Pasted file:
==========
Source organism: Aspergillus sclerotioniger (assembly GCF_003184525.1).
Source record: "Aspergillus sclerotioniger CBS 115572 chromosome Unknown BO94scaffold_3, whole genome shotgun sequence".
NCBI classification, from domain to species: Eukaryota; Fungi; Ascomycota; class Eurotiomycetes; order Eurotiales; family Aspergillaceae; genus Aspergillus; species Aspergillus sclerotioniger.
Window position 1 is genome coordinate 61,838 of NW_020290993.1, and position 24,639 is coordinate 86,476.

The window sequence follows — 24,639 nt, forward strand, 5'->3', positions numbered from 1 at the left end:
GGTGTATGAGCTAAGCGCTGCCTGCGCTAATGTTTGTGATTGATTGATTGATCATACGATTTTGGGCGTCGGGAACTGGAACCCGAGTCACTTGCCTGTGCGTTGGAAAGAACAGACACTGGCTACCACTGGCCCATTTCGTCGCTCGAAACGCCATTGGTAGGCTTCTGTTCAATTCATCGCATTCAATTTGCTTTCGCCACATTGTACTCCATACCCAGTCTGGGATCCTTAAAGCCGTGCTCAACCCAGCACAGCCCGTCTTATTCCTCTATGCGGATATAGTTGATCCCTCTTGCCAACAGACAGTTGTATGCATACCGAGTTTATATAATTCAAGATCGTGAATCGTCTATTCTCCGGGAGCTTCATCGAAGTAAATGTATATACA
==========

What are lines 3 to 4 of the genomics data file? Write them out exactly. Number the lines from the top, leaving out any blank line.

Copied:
NCBI classification, from domain to species: Eukaryota; Fungi; Ascomycota; class Eurotiomycetes; order Eurotiales; family Aspergillaceae; genus Aspergillus; species Aspergillus sclerotioniger.
Window position 1 is genome coordinate 61,838 of NW_020290993.1, and position 24,639 is coordinate 86,476.